FSU extends long bowl streak; NM St. ends longest drought
Excuse Florida State if its celebration for setting a record for consecutive bowl appearances is a bit muted.
No one in Tallahassee is happy about the way this season turned out, not with the Seminoles’ hopes for making the College Football Playoff dashed by October, coach Jimbo Fisher bolting last week and having to win a rescheduled game against Louisiana-Monroe just to achieve the requisite six victories for bowl eligibility.
Down in Las Cruces, New Mexico, however, they’re partying like it’s 1960. That’s how long it’s been since the Aggies have played in the postseason. The nation’s longest bowl drought ended Sunday when New Mexico State (6-6) accepted an invitation to play Utah State (6-6) in the Arizona Bowl on Dec. 29.
It just so happens Utah State was the same opponent that New Mexico State beat in the 1960 Sun Bowl to finish a perfect season.
”I assume that bowl game in 1960 was in November or December, so I’m confident Dwight D. Eisenhower was president of the United States,” athletic director Mario Moccia said. ”That puts it in an historical context, doesn’t it?”
The bowl-clinching win Saturday didn’t lack for dramatic flair. New Mexico State trailed South Alabama 17-16 at home in the fourth quarter before Connor Cramer led a 15-play, 83-yard drive he finished with a short pass to Tyler Rogers in the back of the end zone with 32 seconds left.
”It’s providence,” Moccia said.
The 22-17 victory came in front of 26,268, the biggest crowd in years.
”I’ve never seen so many people crying out of joy,” Moccia said. ”They didn’t think it was going to happen here. We’re a low-resourced institution and in a geographical area that doesn’t produce many (college) football players.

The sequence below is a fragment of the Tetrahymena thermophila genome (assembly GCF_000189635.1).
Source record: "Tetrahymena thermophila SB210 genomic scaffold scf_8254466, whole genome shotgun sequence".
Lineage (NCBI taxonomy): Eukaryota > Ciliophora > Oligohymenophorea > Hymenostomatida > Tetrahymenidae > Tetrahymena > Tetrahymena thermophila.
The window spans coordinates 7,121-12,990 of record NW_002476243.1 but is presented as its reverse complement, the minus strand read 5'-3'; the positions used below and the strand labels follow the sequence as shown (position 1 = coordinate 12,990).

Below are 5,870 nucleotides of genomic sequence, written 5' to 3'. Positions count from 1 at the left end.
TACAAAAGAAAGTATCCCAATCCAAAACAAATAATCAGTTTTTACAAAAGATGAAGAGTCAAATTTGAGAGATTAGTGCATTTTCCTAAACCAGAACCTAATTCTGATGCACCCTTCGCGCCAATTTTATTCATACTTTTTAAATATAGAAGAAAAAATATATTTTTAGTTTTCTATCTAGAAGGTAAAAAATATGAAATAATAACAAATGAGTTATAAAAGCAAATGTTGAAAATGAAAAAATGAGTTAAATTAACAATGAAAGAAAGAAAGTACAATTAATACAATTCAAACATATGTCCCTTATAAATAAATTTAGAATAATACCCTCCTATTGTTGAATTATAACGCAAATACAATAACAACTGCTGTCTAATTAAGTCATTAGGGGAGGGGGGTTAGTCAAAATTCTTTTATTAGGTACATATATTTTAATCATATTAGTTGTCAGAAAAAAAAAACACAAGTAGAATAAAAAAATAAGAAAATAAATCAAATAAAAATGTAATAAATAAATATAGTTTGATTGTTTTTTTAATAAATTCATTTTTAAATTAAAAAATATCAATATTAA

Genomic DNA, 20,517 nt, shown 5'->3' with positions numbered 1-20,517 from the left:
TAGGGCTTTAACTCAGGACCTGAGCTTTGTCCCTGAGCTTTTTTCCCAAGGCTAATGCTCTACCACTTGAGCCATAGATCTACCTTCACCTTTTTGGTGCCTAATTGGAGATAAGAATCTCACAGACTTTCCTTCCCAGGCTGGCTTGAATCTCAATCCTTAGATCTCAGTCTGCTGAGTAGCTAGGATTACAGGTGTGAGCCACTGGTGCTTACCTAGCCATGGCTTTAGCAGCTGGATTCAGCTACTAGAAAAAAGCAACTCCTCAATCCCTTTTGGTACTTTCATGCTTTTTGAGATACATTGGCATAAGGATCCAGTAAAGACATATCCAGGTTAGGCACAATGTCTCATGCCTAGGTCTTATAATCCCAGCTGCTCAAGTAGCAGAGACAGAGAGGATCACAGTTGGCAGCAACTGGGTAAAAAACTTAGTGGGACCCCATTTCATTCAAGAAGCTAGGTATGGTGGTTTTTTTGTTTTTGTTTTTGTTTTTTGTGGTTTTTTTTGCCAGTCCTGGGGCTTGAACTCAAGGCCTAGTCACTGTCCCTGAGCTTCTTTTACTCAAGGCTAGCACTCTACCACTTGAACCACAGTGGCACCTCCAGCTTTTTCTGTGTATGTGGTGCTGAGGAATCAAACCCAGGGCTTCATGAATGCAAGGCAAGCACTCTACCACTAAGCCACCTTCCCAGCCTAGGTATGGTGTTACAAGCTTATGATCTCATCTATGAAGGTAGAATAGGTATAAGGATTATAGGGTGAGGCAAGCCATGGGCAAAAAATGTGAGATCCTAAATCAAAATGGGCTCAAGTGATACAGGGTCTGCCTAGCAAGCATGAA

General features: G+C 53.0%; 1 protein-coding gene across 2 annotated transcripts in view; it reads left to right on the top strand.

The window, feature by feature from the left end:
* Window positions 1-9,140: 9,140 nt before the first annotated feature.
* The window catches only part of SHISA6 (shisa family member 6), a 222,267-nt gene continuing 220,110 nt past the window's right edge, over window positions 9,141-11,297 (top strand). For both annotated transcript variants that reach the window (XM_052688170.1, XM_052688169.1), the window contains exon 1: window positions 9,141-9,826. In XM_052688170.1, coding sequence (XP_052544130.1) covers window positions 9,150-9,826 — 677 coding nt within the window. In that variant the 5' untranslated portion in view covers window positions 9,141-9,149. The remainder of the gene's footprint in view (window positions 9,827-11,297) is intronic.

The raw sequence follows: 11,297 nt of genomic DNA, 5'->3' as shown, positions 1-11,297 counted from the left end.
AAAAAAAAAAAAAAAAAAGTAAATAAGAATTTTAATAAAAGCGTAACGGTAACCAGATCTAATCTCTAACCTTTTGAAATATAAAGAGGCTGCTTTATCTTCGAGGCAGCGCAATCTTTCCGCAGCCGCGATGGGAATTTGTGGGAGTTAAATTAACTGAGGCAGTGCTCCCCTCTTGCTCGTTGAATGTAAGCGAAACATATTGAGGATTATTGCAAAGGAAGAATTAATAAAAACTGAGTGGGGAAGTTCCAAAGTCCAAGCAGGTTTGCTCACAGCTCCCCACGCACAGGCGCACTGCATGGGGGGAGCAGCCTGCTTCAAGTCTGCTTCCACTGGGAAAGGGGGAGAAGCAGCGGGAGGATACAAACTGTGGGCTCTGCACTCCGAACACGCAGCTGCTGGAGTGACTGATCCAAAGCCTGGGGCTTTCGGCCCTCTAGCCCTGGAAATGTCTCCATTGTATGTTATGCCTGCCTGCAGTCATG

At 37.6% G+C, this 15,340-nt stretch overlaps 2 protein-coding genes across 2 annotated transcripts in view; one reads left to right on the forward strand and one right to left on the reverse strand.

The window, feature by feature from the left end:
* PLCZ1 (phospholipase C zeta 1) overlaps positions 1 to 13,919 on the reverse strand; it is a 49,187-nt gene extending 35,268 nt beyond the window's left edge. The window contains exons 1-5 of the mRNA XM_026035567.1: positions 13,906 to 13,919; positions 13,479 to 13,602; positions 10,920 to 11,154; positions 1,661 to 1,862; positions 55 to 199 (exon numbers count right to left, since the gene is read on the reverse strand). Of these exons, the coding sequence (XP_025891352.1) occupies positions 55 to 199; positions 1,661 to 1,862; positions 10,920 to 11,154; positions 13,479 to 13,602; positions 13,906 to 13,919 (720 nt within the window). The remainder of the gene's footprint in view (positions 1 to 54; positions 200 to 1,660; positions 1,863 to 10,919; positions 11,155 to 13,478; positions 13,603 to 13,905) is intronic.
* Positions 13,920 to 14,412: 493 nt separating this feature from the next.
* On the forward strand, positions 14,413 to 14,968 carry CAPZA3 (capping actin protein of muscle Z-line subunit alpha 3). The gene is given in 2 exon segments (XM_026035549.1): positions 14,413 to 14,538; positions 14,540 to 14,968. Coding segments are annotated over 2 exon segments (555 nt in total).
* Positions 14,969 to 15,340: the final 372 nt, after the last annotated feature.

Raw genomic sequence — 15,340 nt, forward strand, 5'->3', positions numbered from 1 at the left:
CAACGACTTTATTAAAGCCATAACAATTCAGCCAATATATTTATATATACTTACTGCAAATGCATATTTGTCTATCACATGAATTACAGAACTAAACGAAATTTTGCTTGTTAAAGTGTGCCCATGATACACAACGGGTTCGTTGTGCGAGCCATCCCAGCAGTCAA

”It’s akin to the Chicago Cubs. There was such a release of emotion after the game. It was a tremendous day for the long-suffering Aggie fans.”
New Mexico State actually was bowl-eligible after going 7-5 in 2002, but it didn’t receive an invitation.
The drought-breaking bid came in the Aggies’ final season in the Sun Belt Conference. They’ll be an independent starting next year.
Moccia said there never was a doubt Doug Martin-coached New Mexico State would accept an invitation even though there could be costs associated with it for a 16-sport athletic department that chugs along on an $18 million budget. He said he hadn’t gone over the financials yet, and it’s possible the Aggies could lose a little money. He pointed out it helps the game is in Tucson, Arizona, because the team can bus there in less than four hours.
With New Mexico State bowl-bound , Kansas takes over as the team with the longest drought. The Jayhawks’ last bowl was the 2008 Insight.
As for Florida State, the Seminoles’ game against Southern Mississippi (8-4) in the Independence Bowl in Shreveport, Louisiana, on Dec. 27, will mark their 36th straight bowl. FSU broke its tie with Nebraska, which went to 35 bowls from 1969-2003.
The NCAA record book recognizes only Nebraska as the record-holder. That’s because Florida State vacated its 2006 Emerald Bowl win over UCLA, among 12 football wins vacated in 2006-07 as punishment for an academic fraud scandal. However, the game was played, and UCLA counts it as a loss in its media guide.
The Seminoles started 1-3 but closed the regular season on a three-game win streak in which they’ve outscored opponents 157-38, including Saturday’s 42-10 win over Louisiana-Monroe .
”We are honored to be playing in the Walk-On’s Independence Bowl and representing Florida State University in Shreveport,” interim head coach Odell Haggins said in a statement. ”We are happy to extend our bowl streak that means so much to everyone associated with the program.
”We are excited for what our team has accomplished this season, including our fifth straight win over Florida for the first time in program history. This is all about our players, and I’m thankful to FSU President John Thrasher and Vice President/Director of Athletics Stan Wilcox for allowing me this opportunity to lead our team into the bowl game.”
This version clarifies that the NCAA record book does not recognize Florida State’s bowl streak.
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